On 24 July, a 55-year-old Hull man was recorded travelling at 94mph on a Kawasaki motorcycle on the A165 near Reighton. He appeared at Scarborough Magistrates' Court on 12 October and was fined £240, disqualified for 14 days and ordered to pay costs of £45.
A Ford Transit van driven by a 57-year-old Scarborough man was captured travelling at 88mph on the A64 near Malton on 22nd July. He appeared at Scarborough Magistrates' Court on 19 October and was fined £265, ordered to pay £45 costs and had his licence endorsed with 6 points.
A 61-year-old man from Wakefield, riding a Suzuki motorcycle was caught at 91mph on the A64 at Seamer on 24 July. He appeared at Scarborough Magistrates' Court on 12 October and was fined £140, disqualified for seven days and ordered to pay costs of £45 .
Speed awareness courses
First-time offenders travelling marginally over the speed limit are offered the chance to attend a Speed Awareness Course.
The course, which costs £93 to attend, educates motorists on the importance of driving safely and is proven to have a positive long-term effect on behaviour.
It also means your licence is not endorsed with a speeding offence.
The van is deployed on routes across North Yorkshire which meet the following criteria:
o Identified routes where collision data shows speeding as a factor in deaths or serious injury.
o Routes where motorcycle fatalities or serious injuries are a problem
o Routes where speeding has been evidenced as a problem following concerns from the local community.
Facts and figures
o Over the past three years (2008, 2009, 2010), 36 people have died on the roads of the county as a result of a collision where speed was a contributory factor.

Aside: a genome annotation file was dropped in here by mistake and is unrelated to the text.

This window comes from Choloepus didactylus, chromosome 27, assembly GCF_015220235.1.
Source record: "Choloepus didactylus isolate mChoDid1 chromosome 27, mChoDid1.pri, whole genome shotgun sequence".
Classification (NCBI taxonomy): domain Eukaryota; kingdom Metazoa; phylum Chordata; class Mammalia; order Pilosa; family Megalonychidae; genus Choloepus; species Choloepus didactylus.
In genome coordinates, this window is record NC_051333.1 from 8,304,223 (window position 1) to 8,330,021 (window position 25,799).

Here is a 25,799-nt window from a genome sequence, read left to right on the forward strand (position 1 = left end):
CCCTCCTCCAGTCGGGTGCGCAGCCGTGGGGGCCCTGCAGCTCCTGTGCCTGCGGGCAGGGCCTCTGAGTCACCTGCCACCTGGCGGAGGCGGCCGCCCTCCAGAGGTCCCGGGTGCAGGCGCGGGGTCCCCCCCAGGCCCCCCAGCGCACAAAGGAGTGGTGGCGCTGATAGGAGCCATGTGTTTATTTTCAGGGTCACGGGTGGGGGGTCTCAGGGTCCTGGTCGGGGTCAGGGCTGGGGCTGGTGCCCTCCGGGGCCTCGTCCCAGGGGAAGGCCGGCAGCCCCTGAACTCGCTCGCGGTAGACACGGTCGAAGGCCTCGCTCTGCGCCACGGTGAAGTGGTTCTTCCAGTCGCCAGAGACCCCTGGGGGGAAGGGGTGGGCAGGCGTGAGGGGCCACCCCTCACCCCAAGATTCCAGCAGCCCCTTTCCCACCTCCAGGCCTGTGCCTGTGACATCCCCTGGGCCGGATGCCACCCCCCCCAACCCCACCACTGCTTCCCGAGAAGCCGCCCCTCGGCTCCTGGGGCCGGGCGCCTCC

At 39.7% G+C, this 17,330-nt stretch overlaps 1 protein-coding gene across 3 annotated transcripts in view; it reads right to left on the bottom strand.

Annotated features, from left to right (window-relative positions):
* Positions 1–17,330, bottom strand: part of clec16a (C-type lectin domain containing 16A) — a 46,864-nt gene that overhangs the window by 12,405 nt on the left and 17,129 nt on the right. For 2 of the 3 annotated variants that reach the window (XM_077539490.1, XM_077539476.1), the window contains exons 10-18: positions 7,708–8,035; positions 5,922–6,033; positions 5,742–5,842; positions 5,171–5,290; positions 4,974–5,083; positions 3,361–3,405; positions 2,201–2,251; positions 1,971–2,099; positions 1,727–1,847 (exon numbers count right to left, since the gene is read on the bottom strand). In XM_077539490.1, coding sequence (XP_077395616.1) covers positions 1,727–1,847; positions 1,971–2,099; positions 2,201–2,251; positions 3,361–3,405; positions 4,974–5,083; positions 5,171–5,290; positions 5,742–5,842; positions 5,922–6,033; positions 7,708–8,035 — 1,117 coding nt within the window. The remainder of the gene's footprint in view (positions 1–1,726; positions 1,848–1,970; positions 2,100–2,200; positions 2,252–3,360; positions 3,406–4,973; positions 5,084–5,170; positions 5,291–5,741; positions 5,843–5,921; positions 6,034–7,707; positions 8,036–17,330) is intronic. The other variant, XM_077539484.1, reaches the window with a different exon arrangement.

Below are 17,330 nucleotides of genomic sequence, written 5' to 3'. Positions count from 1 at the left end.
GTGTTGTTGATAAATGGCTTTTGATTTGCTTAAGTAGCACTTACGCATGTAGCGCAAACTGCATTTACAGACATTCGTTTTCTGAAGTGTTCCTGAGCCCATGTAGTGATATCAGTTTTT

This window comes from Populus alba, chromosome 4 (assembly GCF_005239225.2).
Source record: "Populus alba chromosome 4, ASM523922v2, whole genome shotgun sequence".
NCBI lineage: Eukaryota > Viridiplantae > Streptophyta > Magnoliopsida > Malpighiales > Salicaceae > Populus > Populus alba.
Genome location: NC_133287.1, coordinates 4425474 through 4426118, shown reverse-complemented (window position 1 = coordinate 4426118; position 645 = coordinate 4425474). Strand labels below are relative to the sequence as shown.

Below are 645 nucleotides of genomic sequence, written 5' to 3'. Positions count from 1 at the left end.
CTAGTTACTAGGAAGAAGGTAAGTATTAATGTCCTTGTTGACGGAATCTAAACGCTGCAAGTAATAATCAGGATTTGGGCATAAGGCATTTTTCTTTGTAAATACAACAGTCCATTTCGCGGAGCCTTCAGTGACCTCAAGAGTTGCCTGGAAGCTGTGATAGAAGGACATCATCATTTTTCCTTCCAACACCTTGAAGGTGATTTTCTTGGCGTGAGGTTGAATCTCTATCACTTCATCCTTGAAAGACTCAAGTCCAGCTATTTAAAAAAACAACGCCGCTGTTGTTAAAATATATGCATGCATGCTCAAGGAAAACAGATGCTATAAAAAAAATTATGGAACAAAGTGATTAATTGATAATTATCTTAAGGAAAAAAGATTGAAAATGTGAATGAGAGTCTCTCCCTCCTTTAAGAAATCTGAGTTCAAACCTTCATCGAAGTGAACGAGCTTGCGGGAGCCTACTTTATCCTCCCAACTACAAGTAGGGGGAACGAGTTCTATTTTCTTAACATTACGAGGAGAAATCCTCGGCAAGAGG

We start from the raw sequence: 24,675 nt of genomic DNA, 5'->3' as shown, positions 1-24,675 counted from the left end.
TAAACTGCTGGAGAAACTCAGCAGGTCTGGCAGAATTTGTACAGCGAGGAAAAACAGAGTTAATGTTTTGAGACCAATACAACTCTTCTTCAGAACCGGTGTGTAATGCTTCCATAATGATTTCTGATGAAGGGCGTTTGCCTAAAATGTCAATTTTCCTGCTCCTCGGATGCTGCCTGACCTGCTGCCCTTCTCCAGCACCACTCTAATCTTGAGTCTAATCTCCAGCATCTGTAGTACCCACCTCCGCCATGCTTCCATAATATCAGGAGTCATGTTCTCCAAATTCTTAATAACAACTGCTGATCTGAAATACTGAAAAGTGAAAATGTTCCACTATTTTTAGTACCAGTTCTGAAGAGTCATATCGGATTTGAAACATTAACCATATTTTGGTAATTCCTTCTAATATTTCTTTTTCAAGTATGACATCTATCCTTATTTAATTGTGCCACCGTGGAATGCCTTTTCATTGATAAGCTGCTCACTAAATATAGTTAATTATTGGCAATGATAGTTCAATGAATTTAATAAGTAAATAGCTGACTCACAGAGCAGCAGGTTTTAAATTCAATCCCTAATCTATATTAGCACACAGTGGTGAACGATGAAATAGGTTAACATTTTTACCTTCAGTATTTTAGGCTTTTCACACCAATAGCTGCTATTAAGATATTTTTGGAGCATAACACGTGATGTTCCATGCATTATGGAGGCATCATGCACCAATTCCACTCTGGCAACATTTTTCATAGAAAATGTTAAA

o In percentage terms this equates to 24% of all road deaths in York and North Yorkshire over those three years
o During the same period, 299 people sustained serious injury and 1,128 suffered slight injury as a result of a collision where speed was a contributory factor.
The camera technology used within the van can detect the speed of approaching and receding traffic from up to 1,000 metres away and captures 360 degree images of the location.
The device is particularly effective at detecting motorcycles and produces high-quality images of vehicles and the riders or drivers.
The road safety charity Brake have given their backing to the pilot.
Sat the time of the launch Julie Townsend, Brake's campaigns director, said:
"It's fantastic to see that North Yorkshire Police recognise the importance of speed enforcement in saving lives on our roads.
"Safety cameras are proven to act as an effective deterrent to speeding. They are an exceptionally cost effective and efficient way to slow traffic, prevent deaths and serious injuries, and make our roads safer for everyone.
"Casualty prevention has to be the bottom line in this debate; safety cameras help save families and communities the appalling devastation of losing a loved one suddenly and violently."